The organization of the artist is a concept devised by architect Frank Gehry. The term denotes the organizational set-up Gehry enforces when his designs are being built to avoid subordination of the design creator and to manage the project effectively. The organization of the artist places the artist in control of the design throughout construction and deliberately eliminates the influence of politicians and businesspeople on design. The heart of the phrase "organization of the artist" is to ensure that the design of the artist is actually built and not some compromise decided by political and business interests.
Gehry initially developed the concept of the organization of the artist as a reaction against what he calls the "marginalization of the artist."
Gehry argues that the organization of the artist, in addition to making possible artistic integrity, also helps keep his buildings on time and budget, which is rare for the type of innovative and complex designs that Gehry is known for. The organization of the artist thus serves the dual purpose of artistic freedom and economic prudence.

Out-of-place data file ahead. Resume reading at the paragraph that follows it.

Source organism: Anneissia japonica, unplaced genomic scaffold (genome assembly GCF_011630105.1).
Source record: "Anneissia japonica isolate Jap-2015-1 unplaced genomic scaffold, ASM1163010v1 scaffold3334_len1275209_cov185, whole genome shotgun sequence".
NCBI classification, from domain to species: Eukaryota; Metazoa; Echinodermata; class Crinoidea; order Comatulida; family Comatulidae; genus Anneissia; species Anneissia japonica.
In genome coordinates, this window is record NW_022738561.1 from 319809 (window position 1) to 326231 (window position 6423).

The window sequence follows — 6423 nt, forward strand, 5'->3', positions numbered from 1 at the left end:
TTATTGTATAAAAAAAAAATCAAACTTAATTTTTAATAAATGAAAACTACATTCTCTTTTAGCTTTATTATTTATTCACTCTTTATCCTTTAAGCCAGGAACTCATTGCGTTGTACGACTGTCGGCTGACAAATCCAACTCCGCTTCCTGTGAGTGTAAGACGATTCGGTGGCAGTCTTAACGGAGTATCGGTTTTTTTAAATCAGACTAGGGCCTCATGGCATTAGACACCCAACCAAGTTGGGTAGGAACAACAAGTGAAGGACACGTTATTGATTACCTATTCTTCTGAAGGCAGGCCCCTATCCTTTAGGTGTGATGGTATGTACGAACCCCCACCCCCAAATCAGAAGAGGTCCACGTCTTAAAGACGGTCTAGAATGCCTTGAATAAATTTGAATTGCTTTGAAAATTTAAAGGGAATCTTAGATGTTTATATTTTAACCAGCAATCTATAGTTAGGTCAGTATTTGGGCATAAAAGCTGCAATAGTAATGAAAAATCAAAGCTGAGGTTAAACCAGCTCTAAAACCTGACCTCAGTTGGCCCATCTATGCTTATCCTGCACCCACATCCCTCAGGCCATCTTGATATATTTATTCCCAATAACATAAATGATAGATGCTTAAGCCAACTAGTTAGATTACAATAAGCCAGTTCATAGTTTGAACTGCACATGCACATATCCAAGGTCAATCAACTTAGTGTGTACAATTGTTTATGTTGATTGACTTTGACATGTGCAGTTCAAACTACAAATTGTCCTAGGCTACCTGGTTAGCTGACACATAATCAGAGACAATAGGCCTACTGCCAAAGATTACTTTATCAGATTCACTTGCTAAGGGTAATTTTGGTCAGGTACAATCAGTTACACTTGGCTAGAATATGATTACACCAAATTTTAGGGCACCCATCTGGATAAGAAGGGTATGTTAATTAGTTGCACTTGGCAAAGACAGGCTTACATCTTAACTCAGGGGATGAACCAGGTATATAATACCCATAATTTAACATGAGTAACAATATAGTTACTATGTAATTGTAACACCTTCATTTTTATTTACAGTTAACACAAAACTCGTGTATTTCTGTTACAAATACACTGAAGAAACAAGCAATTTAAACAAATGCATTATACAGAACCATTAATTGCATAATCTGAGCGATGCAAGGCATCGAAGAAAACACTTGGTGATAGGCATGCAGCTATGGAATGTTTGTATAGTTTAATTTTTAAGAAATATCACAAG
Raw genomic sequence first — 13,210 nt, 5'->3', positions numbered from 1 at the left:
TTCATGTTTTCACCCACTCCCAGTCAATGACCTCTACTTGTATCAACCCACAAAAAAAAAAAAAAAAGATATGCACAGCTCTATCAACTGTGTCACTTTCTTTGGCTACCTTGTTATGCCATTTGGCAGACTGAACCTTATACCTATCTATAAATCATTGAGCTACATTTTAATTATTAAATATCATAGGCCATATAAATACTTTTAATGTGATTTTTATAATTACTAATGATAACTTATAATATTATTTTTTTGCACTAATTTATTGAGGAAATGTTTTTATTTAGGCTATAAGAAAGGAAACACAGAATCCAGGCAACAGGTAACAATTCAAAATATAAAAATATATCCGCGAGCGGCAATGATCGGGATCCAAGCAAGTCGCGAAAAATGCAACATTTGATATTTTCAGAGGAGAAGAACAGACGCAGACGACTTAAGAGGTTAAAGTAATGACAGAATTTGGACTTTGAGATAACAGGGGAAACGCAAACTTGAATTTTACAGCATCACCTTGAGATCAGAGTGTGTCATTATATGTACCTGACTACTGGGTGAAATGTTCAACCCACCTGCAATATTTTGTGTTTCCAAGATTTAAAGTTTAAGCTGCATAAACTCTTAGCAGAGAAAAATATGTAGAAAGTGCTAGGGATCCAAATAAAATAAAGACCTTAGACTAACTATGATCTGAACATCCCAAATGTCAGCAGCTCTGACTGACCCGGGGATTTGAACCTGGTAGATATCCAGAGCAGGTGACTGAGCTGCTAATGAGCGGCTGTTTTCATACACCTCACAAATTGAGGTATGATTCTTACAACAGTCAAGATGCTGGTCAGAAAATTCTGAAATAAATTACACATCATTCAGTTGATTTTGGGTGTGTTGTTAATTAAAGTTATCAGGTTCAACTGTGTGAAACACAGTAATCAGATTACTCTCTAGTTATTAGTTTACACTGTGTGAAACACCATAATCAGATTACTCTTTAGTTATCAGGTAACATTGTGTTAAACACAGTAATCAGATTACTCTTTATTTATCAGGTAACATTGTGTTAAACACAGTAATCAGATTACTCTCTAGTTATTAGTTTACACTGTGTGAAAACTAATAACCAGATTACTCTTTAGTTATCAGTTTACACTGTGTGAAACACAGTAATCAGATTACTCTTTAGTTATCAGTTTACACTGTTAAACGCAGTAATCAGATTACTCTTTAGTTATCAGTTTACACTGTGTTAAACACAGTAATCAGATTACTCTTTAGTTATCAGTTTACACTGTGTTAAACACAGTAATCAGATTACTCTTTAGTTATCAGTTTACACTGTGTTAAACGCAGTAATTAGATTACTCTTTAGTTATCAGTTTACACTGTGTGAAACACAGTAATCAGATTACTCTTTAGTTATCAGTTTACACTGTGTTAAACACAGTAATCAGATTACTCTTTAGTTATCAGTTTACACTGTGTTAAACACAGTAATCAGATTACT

In other projects, Gehry has been less successful in enforcing the organization of the artist. For the Walt Disney Concert Hall in Los Angeles (1989-2003) there was much interference from business and political interests, which caused large delays and cost overruns and an attempt to oust Gehry from the project. The integrity of Gehry's design was preserved only by the Disney family stepping in and demanding that Gehry stay on and finish the building. Here Gehry learned the hard way the negative consequences for the architect when the organization of the artist is not fully in place.
The organization of the artist is a concept and a setup that is particularly relevant to organizations that place innovation and innovators at the core of their business model. Apple Inc. and Pixar are such organizations and they are both organized according to versions of the organization of the artist. Former Apple CEO Steve Jobs explicitly celebrated the ideas of Frank Gehry in Apple's "Think Different" campaign.